Judge Dismisses Medical Marijuana Case Against Bloomfield Hills, Birmingham
Oakland County Circuit Court judge says the case, filed in December 2010 by the American Civil Liberties Union, is based on hypothetical situations.
An Oakland County judge this week dismissed a lawsuit filed by the American Civil Liberties Union (ACLU) against Bloomfield Hills and Birmingham for their ban on medical marijuana.
Oakland County Circuit Judge Colleen O'Brien on Tuesday tossed the suit filed against the cities nearly a year ago exactly because neither of the plaintiffs were arrested for an alleged violations.
In her four-page written opinion, O'Brien said that the case is based on hypotheticals. "An actual controversy does not exist where the injury sought to be prevented is hypothetical,” she wrote.
On Dec. 1, 2010, the ACLU — on behalf of Birmingham residents Robert and Linda Lott — sued the cities for banning the substance, saying both cities were in direct violation of the 2008 Michigan Medical Marihuana Act (MMMA), which allows and provides protection for the medical use of marijuana for patients and their caregivers when used to treat debilitating medical conditions.
Linda has suffered for multiple sclerosis for 28 years, the original lawsuit states, is blind and confined to a wheelchair, while Robert has glaucoma. Both qualify as patients under the MMMA and are registered as such with the Michigan Department of Community Health.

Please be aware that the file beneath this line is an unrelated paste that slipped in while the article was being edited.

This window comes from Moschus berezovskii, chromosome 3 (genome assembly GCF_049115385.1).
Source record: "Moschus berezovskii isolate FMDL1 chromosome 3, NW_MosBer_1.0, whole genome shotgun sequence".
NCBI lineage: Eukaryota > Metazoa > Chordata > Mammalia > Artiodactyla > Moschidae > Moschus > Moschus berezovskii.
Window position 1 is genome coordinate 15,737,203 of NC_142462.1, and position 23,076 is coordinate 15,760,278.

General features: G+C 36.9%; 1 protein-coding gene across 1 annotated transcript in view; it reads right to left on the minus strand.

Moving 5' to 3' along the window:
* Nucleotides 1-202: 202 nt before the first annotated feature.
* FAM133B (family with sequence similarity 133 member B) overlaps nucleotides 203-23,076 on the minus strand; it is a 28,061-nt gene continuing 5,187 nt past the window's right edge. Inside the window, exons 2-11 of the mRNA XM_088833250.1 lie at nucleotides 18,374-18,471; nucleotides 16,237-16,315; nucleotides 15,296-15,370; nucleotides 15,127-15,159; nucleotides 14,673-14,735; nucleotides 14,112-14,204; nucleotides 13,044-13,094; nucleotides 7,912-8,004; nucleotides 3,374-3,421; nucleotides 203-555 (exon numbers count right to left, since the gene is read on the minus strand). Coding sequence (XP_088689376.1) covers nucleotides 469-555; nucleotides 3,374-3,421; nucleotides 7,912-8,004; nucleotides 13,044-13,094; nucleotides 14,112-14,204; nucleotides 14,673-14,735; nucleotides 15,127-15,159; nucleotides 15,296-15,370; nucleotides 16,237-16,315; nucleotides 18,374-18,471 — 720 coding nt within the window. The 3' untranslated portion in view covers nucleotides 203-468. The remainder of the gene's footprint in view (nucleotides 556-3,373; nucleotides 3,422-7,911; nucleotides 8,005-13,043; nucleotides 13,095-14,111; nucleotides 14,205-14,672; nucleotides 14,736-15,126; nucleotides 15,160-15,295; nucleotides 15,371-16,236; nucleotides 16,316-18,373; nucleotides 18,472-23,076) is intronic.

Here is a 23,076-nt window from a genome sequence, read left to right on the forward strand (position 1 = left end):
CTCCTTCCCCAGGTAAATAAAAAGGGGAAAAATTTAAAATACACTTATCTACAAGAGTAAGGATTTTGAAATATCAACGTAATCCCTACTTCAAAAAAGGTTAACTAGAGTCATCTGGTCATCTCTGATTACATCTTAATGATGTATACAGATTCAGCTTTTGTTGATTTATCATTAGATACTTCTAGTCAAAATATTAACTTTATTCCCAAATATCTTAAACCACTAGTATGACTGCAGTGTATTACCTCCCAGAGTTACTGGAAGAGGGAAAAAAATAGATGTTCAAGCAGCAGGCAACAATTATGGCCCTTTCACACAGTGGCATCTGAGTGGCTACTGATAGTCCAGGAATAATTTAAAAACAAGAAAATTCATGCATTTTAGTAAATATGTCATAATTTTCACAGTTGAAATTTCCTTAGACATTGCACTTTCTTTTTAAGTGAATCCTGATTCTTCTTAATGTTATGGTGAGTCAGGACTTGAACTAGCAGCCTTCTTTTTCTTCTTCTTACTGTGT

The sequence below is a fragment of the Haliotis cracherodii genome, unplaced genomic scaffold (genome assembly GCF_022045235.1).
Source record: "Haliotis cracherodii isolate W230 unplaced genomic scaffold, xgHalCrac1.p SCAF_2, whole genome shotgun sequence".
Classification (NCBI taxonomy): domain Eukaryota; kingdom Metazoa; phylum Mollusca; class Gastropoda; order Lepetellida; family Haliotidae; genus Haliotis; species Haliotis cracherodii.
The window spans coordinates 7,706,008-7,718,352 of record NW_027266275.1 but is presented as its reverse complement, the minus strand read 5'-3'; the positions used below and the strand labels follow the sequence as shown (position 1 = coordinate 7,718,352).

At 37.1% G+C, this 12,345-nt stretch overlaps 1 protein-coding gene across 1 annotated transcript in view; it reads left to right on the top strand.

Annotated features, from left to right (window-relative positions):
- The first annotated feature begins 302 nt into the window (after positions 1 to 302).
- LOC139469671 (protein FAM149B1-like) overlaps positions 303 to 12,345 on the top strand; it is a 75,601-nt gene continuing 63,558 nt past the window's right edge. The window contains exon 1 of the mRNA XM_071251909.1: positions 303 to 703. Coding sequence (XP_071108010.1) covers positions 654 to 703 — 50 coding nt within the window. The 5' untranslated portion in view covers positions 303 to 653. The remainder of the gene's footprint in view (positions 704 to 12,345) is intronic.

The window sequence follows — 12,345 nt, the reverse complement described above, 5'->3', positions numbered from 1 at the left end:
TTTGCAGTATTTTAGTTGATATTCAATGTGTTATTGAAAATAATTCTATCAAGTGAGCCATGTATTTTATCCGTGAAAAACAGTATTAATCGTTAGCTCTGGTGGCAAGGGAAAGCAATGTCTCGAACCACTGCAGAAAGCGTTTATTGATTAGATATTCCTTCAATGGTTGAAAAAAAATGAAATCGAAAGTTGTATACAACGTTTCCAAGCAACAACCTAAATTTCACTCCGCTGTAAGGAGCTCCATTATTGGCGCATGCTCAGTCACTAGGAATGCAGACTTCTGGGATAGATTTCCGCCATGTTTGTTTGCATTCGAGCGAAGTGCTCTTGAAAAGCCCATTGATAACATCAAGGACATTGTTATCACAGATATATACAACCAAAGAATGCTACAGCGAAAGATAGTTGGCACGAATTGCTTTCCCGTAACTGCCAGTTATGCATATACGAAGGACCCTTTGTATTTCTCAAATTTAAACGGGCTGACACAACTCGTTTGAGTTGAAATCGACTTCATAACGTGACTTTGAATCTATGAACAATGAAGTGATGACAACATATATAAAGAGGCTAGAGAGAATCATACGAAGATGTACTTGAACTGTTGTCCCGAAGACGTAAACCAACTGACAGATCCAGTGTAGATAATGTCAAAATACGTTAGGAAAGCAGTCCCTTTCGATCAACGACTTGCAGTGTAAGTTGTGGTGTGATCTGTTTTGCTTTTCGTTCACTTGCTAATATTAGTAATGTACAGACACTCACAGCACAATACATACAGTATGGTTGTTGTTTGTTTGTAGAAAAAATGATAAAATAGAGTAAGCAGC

In April 2010, however, Birmingham adopted ordinance No. 2026, which prohibits any activity that violates federal law. Because using medical marijuana is still illegal under the federal Controlled Substance Act, the Lotts could be arrested for possessing the drug and charged with a misdemeanor offense.
The pair sued Bloomfield Hills for a similar ordinance because Linda can not use marijuana at a social club she belongs to there.
The ruling means the ordinances will stay in place, according to Birmingham city attorney Tim Currier.
“The primary concern when Birmingham passed their ordinance was over dispensaries and grow operations, which historically have brought criminal activity to the area,” Currier told the Birmingham Eccentric on Wednesday. “The judge’s dismissal of the case leaves the ordinance in place.”
In July, a Wayne County judge dismissed another lawsuit filed by the Lotts and the ACLU, this time against the city of Livonia, for not allowing them to grow marijuana in a warehouse they own there.
In late July, Wayne County Circuit Court Judge Wendy Baxter upheld Livonia's zoning ordinance, which also forbids violating any federal law. The ACLU appealed the ruling in August.